David McCandless.

In the module induction we watched the start of a David McCandless talk on TED, which shows him talking about the relationship between data and visuals. He talks about how information is nothing really without some kind of perspective. A number on a page will always look small, no matter how large the figure if it’s not put into context, or it’s compared to relative data. As someone who find it hard to process data or think about numbers, this idea fascinates me, and makes perfect sense. As well as making his information beautiful it also makes sense, its clear, easy to read, easy to understand. He also makes the data fun. Data has a stigma about it that it’s dry, factual, often perceived to boring, and scientific. But he used some witty examples – like tracking the relationship status’ of people on facebook – knowledge that you don’t really need but its funny, and also interesting to see trends emerging that you may not have every even considered.


By using the squares and basic shapes to show the different expenditures of countries and actually what they spend and what they prioritise. I don’t find this as aesthetically pleasing as the other data as I don’t like how the colours work together, and I don’t think that the squares within the squares showing the comparison of figures clearly enough.


Although I particularly like using circles to represent data, I think this incorporates parts of the traditional methods of charting. This is represented by the use of hierarchy in the chart. Even though this isn’t the whole chart it still shows a good snapshot of the data and how it’s laid out. I like the way that it instantly shows what is most important in relation to the data.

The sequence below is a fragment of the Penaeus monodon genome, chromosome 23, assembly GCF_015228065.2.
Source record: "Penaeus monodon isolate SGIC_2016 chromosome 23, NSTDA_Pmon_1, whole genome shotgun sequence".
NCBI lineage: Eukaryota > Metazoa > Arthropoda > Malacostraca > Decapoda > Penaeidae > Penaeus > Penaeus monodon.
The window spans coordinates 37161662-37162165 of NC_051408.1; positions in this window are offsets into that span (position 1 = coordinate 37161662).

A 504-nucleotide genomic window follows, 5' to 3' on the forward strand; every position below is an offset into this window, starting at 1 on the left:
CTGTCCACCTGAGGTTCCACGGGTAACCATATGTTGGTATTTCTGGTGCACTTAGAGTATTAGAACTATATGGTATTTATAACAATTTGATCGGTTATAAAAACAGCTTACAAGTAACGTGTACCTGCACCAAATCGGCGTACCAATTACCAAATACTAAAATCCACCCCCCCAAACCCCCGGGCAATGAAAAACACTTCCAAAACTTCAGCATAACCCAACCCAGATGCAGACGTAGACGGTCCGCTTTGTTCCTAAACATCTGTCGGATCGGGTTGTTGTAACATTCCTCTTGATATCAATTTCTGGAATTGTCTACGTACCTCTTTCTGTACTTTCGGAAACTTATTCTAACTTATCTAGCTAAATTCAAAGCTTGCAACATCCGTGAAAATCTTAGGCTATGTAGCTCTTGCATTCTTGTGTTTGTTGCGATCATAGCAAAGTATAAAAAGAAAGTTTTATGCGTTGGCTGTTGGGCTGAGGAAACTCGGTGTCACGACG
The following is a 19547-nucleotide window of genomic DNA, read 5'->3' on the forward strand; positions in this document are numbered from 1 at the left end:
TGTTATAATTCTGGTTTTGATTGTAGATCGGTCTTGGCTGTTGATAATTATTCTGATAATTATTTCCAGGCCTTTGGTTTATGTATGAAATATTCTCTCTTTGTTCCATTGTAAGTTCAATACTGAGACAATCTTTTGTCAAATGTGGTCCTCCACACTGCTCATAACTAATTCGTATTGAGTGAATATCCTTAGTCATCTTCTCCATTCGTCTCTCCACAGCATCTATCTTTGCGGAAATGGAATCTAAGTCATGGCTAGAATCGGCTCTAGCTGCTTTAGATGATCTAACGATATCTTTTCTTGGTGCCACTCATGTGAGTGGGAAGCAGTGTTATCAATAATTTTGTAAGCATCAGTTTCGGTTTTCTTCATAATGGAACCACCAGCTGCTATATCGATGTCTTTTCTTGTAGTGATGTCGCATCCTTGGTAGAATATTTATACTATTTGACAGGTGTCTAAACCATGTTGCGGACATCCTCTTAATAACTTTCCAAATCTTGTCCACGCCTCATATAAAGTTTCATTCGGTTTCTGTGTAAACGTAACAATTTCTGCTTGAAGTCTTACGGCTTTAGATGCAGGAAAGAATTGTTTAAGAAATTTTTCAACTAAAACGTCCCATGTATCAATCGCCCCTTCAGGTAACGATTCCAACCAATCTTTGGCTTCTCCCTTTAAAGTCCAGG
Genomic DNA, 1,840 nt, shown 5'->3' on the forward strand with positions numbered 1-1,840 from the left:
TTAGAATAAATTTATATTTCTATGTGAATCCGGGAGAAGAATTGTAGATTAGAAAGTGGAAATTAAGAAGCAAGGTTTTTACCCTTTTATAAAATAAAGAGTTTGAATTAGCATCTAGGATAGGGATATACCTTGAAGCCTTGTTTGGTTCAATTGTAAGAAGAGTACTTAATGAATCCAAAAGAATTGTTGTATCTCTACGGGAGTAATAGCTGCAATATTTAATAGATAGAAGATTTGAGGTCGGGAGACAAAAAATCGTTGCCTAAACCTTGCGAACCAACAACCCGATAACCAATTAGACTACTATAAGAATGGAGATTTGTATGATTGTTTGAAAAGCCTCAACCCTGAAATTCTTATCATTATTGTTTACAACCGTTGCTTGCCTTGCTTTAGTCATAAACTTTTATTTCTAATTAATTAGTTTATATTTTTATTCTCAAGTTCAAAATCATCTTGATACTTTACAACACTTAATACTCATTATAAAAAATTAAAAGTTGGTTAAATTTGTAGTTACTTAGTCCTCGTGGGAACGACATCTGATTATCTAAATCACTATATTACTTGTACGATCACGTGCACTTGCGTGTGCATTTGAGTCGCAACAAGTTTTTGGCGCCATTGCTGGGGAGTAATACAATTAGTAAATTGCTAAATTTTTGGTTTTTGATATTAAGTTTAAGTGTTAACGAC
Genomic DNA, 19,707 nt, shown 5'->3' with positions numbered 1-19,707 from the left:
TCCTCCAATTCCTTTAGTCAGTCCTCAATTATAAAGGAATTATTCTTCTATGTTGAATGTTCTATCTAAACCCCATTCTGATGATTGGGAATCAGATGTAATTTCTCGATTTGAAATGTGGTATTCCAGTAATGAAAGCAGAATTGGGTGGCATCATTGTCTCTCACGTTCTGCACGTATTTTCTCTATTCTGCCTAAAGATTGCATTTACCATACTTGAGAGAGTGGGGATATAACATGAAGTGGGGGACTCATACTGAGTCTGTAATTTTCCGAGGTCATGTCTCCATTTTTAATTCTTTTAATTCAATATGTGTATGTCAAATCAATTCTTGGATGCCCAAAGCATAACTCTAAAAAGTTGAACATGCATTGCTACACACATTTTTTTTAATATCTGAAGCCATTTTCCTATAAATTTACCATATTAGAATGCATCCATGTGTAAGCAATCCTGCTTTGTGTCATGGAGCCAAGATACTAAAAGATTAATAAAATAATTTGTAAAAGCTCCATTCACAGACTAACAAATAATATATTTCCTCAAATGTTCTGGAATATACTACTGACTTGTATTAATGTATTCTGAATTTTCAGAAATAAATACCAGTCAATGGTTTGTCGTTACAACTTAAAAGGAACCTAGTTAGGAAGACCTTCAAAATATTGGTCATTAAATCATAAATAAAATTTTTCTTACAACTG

I particularly like the data represented by the circles. I commissioned some infographics over the summer (shown on my blog) using a similar technique of circles. It helps show the data in relation to itself – how aggressive some diseases are in comparison to others, and the death rate can easily be found and see how they link, how common they are in relation to other things. I think what’s most affective about this bottom infographic, is the branching system. Main circles of general categories, with branches linking to the relevant illnesses. This works as a contents page of a book. You search only for what you need and then the information is right there, and I think this works particularly effectively.

I also like the way the colours are used to support the numbers, but in a visual way. As well as the size of the circles, the colours are in a sort of gradient pattern. The higher the number (i.e the higher the number of deaths) the darker the colour. The smaller the number the lighter – and brighter. I don’t know if that’s a purposeful choice, but by using darker colours the higher the number it adds a more morbid tone, dull, hits home that actual the data is about deaths, and the circles represent people.

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